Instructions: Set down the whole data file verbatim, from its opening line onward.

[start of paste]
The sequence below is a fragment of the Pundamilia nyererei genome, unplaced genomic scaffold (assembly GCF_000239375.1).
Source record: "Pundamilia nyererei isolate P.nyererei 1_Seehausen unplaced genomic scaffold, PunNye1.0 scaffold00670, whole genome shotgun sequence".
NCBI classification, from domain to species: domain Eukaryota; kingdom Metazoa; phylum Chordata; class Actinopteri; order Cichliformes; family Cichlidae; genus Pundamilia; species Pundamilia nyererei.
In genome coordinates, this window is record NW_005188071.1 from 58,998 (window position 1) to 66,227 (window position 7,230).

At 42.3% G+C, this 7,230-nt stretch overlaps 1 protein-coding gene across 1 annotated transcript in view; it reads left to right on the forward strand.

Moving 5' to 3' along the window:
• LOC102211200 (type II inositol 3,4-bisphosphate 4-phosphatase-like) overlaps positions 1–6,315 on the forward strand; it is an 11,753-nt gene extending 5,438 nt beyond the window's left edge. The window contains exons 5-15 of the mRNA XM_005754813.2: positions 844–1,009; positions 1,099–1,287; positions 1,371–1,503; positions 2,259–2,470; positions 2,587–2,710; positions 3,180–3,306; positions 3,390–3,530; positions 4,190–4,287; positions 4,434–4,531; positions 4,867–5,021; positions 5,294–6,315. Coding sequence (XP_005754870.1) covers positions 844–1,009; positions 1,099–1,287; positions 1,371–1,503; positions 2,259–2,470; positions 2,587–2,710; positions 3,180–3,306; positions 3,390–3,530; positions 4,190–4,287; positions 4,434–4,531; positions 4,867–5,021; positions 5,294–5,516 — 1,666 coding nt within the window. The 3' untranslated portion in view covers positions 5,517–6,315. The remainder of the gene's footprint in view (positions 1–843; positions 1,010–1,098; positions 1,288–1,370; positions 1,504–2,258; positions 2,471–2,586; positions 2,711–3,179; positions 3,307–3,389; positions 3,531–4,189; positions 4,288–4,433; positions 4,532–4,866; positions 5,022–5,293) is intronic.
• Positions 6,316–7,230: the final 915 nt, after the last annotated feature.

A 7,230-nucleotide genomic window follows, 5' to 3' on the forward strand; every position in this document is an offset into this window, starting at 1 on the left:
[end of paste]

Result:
The sequence below is a fragment of the Pundamilia nyererei genome, unplaced genomic scaffold (assembly GCF_000239375.1).
Source record: "Pundamilia nyererei isolate P.nyererei 1_Seehausen unplaced genomic scaffold, PunNye1.0 scaffold00670, whole genome shotgun sequence".
NCBI classification, from domain to species: domain Eukaryota; kingdom Metazoa; phylum Chordata; class Actinopteri; order Cichliformes; family Cichlidae; genus Pundamilia; species Pundamilia nyererei.
In genome coordinates, this window is record NW_005188071.1 from 58,998 (window position 1) to 66,227 (window position 7,230).

At 42.3% G+C, this 7,230-nt stretch overlaps 1 protein-coding gene across 1 annotated transcript in view; it reads left to right on the forward strand.

Moving 5' to 3' along the window:
• LOC102211200 (type II inositol 3,4-bisphosphate 4-phosphatase-like) overlaps positions 1–6,315 on the forward strand; it is an 11,753-nt gene extending 5,438 nt beyond the window's left edge. The window contains exons 5-15 of the mRNA XM_005754813.2: positions 844–1,009; positions 1,099–1,287; positions 1,371–1,503; positions 2,259–2,470; positions 2,587–2,710; positions 3,180–3,306; positions 3,390–3,530; positions 4,190–4,287; positions 4,434–4,531; positions 4,867–5,021; positions 5,294–6,315. Coding sequence (XP_005754870.1) covers positions 844–1,009; positions 1,099–1,287; positions 1,371–1,503; positions 2,259–2,470; positions 2,587–2,710; positions 3,180–3,306; positions 3,390–3,530; positions 4,190–4,287; positions 4,434–4,531; positions 4,867–5,021; positions 5,294–5,516 — 1,666 coding nt within the window. The 3' untranslated portion in view covers positions 5,517–6,315. The remainder of the gene's footprint in view (positions 1–843; positions 1,010–1,098; positions 1,288–1,370; positions 1,504–2,258; positions 2,471–2,586; positions 2,711–3,179; positions 3,307–3,389; positions 3,531–4,189; positions 4,288–4,433; positions 4,532–4,866; positions 5,022–5,293) is intronic.
• Positions 6,316–7,230: the final 915 nt, after the last annotated feature.

A 7,230-nucleotide genomic window follows, 5' to 3' on the forward strand; every position in this document is an offset into this window, starting at 1 on the left: